The U.S. Food and Drug Administration approved G1 Therapeutics’ Cosela (trilaciclib) for injection to decrease the damage to the immune system and bone marrow from chemotherapy.

The U.S. Food and Drug Administration’s Oncologic Drugs Advisory Committee (ODAC) voted against recommending Merck’s checkpoint inhibitor Keytruda (pembrolizumab) as neoadjuvant treatment for high-risk, early-stage triple-negative breast cancer (TNBC) in combination with chemotherapy after surgery.

AstraZeneca reported that the company’s Phase III KESTREL trial of Imfinzi (durvalumab) failed to meet the primary endpoint of improving overall survival compared to the EXTREME treatment regimen, which was chemotherapy plus cetuximab, a standard of care.

The chemotherapy pralatrexate and the antibiotic azithromycin were successful at preventing replication of the SARS-CoV-2 virus, according to research with Shenzhen Institutes of Advanced Technology in China.

Shares of Aprea Therapeutics plunged after the Boston-based company announced a late-stage cancer combination treatment failed to meet the primary endpoint of complete remission rate.

The U.S. Food and Drug Administration approved MacroGenics Inc.’s drug Margenza in combination with chemotherapy for the treatment of an advanced type of breast cancer in patients who failed two or more prior therapies.

The Janssen Pharmaceutical Companies of Johnson & Johnson submitted a Biologics License Application to the U.S. Food and Drug Administration seeking approval of amivantamab for the treatment of patients with metastatic non-small cell lung cancer with epidermal growth factor receptor exon 20 insertion mutations whose disease has progressed on or after platinum-based chemotherapy.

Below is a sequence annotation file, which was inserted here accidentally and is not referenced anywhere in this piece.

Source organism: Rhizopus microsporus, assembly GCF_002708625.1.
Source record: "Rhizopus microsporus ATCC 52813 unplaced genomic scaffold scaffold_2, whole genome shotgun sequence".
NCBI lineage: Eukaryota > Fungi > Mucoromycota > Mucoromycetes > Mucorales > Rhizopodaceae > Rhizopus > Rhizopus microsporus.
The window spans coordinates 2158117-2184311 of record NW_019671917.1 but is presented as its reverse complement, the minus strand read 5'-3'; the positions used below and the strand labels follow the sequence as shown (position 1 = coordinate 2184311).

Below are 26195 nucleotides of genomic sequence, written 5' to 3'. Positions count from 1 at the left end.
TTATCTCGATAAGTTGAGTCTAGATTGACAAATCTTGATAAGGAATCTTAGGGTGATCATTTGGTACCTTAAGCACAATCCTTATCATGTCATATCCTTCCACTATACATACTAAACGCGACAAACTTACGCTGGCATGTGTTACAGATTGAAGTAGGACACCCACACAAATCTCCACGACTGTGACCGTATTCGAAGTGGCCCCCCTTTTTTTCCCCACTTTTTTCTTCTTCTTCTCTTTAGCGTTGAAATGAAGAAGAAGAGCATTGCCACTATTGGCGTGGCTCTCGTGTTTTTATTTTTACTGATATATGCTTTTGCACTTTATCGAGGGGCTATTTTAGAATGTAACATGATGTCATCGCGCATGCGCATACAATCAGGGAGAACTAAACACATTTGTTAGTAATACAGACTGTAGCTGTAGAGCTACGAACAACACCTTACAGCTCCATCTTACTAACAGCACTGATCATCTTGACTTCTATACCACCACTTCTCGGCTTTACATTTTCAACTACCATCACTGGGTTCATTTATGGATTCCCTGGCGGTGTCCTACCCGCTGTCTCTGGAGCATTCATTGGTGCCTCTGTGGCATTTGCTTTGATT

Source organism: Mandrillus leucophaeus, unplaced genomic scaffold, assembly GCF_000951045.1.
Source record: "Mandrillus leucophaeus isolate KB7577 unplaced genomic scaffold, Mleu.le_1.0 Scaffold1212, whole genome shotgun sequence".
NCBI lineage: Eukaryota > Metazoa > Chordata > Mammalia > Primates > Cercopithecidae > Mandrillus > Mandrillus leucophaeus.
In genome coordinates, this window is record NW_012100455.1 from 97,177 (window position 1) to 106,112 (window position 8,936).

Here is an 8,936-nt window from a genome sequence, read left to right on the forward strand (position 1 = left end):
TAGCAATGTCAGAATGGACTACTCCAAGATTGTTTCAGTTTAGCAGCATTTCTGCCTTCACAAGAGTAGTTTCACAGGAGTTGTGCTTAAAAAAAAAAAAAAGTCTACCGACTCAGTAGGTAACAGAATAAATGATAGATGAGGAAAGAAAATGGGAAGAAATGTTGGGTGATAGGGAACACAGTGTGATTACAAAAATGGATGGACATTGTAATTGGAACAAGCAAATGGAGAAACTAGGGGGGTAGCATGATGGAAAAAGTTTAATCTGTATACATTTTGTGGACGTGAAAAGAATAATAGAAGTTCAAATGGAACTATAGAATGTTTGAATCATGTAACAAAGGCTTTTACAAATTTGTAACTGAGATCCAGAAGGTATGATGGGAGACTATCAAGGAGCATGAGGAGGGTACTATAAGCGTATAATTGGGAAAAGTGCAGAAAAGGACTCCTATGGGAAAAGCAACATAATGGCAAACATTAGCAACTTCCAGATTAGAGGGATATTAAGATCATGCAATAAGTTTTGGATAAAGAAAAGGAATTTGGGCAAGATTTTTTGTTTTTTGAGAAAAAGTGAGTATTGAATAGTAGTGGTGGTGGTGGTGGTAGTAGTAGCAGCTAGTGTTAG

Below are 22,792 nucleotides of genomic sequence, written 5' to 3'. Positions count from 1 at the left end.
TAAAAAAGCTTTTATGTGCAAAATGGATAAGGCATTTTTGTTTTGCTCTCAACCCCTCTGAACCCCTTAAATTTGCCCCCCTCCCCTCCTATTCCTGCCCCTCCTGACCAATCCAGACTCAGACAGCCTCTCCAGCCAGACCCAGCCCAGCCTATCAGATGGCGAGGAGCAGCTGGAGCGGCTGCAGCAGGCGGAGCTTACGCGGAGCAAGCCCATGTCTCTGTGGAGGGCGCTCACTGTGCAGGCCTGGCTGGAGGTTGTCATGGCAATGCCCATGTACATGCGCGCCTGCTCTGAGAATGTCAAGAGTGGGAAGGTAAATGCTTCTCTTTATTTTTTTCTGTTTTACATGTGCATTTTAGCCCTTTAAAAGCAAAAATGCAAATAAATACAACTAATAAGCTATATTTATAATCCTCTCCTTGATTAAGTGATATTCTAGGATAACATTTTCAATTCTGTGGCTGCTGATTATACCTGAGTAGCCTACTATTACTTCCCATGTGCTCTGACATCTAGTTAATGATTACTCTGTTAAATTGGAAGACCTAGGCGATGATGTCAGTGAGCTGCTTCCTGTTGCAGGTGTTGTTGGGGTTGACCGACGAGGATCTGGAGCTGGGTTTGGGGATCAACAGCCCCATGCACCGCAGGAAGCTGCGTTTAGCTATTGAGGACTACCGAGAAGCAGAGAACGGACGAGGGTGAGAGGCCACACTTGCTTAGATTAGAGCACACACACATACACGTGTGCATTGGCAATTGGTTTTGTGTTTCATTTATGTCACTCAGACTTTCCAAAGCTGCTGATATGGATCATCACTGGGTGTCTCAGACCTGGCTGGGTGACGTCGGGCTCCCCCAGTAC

The U.S. Food and Drug Administration approved Merck’s anti-PD-1 therapy Keytruda in combination with chemotherapy for the treatment of patients with locally recurrent unresectable or metastatic triple-negative breast cancer (TNBC) whose tumors express PD-L1 as determined by an FDA-approved test.

The U.S. Food and Drug Administration granted Roche’s Venclexta (venetoclax) full approval in combination with azacytidine, or decitabine, or low-dose cytarabine for newly diagnosed acute myeloid leukemia in adults 75 years or older.

The U.S. Food and Drug Administration granted full approval of Genentech’s Venclexta (venetoclax) in combination with azacitidine, or decitabine or low-dose cytarabine for the treatment of newly diagnosed acute myeloid leukemia (AML) in adults 75 years or older, or who have comorbidities that preclude use of intensive induction chemotherapy.